I’m taking a science fiction literature class in college right now and recently we read a short story, Everywhere, by Geoff Ryman. It is not one of my favorites, but it isn’t bad, either. It’s categorized as utopian science fiction and was published in 1999.
In class today, a student spoke to us about Ryman and what is called The Mundane Manifesto.
In 2004, Ryman and several others signed The Mundane Manifesto – guidelines, or, rather, a rulebook, for sci-fi writers. Ryman and other writers were concerned with the logistics entailed in sci-fi writing and therefore wanted to make a document that explicitly laid out the rules. In other words, they aimed to dictate what sci-fi writers should and should not write about.
I understand where they’re coming from: my classmate has told me how he sometimes gets distracted when reading a sci-fi book because he’s thinking about how the book’s events could ever be possible in the real world, scientifically speaking. Because he is learned in all things science-y, he recognizes those inconsistencies in sci-fi works even though they are fictitious.
Upon reading The Mundane Manifesto, I couldn’t help but feel that Ryman and the others were limiting creativity. It states that interstellar travel remains unlikely, as well as interstellar trade, and that it is highly unlikely that there are alternative universes to be visited, as well as several other “Stupidities.”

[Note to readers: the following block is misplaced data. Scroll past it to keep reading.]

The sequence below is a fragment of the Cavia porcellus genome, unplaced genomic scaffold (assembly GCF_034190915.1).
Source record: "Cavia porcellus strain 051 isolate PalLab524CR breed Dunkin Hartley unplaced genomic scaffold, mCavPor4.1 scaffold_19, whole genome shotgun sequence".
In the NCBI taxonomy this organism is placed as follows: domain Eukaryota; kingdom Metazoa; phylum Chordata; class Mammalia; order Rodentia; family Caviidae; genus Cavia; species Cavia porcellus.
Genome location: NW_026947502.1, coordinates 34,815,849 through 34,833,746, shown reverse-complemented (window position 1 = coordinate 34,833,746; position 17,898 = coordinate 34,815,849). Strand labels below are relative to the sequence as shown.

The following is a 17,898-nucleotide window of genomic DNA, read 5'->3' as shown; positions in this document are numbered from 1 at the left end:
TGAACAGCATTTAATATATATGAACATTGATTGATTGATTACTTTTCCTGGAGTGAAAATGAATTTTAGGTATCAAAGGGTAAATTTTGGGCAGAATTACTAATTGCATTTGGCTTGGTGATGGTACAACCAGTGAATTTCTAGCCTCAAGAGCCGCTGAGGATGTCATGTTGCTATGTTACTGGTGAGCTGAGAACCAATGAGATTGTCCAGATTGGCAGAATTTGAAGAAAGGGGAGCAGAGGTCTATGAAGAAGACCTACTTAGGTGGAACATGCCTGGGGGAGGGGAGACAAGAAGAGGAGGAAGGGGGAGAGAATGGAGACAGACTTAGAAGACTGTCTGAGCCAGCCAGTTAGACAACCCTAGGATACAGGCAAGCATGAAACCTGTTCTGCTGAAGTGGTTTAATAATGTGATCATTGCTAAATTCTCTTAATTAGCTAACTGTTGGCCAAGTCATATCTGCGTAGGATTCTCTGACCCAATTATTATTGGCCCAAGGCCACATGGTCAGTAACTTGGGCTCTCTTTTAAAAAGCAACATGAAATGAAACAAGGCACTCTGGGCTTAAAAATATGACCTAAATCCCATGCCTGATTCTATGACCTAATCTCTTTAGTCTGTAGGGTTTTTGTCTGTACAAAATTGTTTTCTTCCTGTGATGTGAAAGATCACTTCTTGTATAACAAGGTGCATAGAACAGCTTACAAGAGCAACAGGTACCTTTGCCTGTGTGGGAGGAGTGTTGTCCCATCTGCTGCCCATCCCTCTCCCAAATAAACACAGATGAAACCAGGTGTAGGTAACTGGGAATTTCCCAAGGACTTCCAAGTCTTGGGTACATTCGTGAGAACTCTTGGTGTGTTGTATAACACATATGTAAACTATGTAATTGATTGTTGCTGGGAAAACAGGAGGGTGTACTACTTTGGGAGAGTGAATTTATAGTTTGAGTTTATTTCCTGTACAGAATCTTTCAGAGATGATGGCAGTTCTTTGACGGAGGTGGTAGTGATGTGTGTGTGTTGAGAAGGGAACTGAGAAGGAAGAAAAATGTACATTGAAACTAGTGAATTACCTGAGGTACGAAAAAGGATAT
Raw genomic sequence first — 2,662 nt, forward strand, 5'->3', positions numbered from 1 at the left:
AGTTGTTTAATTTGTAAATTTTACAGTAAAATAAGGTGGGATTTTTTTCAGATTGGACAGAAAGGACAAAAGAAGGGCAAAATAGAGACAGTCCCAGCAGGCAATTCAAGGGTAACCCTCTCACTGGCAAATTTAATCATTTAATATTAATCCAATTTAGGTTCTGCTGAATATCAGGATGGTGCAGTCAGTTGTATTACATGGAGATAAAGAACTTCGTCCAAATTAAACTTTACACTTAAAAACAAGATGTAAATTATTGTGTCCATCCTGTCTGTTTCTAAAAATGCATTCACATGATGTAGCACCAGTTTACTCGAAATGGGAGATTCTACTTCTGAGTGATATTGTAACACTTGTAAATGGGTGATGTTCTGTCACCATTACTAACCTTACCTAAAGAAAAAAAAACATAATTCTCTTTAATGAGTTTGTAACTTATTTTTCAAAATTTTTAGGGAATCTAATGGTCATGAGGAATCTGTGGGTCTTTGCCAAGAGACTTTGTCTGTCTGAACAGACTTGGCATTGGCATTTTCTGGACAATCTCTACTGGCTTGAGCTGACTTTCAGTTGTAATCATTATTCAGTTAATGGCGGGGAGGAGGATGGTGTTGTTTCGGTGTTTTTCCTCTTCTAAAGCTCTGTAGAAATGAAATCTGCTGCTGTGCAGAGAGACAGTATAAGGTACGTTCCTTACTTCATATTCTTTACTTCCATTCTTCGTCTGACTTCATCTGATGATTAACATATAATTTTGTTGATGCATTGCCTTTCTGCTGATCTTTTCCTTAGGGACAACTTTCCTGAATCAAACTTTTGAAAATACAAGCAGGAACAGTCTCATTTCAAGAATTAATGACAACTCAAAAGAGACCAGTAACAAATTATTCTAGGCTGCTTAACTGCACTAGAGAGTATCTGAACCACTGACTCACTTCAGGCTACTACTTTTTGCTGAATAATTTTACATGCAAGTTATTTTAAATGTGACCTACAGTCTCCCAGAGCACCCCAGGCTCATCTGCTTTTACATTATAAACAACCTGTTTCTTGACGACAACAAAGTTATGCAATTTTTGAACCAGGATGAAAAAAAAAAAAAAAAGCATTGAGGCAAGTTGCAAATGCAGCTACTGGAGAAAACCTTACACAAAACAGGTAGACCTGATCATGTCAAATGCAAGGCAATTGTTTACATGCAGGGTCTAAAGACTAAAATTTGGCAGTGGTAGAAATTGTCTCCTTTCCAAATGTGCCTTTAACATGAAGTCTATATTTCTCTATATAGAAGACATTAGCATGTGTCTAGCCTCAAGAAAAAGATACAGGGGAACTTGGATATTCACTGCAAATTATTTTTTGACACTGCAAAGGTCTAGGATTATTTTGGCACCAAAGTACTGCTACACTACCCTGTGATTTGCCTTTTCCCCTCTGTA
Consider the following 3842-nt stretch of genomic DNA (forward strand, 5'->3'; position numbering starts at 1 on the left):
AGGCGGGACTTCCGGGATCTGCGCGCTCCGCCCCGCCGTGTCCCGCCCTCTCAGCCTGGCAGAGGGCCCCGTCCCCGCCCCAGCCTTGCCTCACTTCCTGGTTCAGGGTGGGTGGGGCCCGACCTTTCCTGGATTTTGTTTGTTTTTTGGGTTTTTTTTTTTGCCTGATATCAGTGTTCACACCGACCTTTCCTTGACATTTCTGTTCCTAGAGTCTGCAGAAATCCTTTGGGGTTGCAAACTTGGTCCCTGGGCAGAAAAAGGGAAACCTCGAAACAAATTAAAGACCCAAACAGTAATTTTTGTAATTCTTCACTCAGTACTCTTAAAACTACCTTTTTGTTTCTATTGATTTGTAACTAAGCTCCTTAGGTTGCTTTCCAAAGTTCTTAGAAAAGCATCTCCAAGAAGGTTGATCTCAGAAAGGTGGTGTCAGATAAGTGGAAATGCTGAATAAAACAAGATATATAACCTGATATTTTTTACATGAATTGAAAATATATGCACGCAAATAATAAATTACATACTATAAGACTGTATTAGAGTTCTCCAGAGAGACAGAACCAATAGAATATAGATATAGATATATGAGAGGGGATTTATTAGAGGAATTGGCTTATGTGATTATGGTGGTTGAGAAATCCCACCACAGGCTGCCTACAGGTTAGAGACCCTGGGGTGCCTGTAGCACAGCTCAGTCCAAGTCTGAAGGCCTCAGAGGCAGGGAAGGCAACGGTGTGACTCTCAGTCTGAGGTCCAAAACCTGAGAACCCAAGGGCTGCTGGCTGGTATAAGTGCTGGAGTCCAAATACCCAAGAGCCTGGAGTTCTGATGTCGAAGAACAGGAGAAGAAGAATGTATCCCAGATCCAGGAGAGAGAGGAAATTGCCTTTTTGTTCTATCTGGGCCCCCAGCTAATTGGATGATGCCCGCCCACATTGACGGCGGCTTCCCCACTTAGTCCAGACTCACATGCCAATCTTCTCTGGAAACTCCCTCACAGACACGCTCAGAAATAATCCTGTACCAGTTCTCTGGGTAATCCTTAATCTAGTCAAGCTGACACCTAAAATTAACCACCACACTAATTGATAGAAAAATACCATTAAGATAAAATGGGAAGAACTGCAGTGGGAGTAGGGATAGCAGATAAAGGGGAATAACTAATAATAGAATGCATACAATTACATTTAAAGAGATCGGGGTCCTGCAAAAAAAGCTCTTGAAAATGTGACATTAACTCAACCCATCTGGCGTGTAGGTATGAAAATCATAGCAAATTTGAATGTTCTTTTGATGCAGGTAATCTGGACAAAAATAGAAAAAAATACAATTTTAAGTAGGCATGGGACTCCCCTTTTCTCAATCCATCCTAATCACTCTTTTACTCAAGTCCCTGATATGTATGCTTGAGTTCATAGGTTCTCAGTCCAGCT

(Note that most of these “Stupidities” have to do with space, space travel, aliens, and the like. There is nothing in the manifesto that dictates the rules/guidelines for fantasy, horror, mythology, or any other sub-genre of science fiction.)
The mundane science fiction movement began in 2004 with The Mundane Manifesto and still exists today. The Martian by Andy Weir is a prime example of recent mundane sci-fi. While I have neither read the book nor seen the film, I hear countless times that the movie was scientifically accurate and that its events are plausible in today’s world. That is the heart of mundane sci-fi: to create a story set in the real world, right now, in the time it was written. To me, however, I see that categorized better as realistic fiction than science fiction.
When I think of science fiction, I think of fiction first, and science second. I am a lover of fiction: I write and read it all the time. Fiction isn’t meant to be real; that’s why it’s fiction. It is in fiction that magic schools exist and trees speak Latin. It exists to give humanity reprieve from our every day lives. It gives us a chance to experience something other than ourselves, to live a thousand other lives a thousand times over. That is the purpose of literature, I think: to share and learn about the human condition from one another.
While a story may not be scientifically accurate, it may teach lessons of friendship, of humility, of selflessness, of love. It may have a message that is greater than its scientific aspects – much like Nancy Kress’s short story, Out of All Them Bright Stars.
Keeping a story scientifically accurate will make many readers happy, just as the opposite will have the same effect. In any event, The Mundane Manifesto’s rules have been broken time and time again and will continue to be broken as long as there is creativity in the world.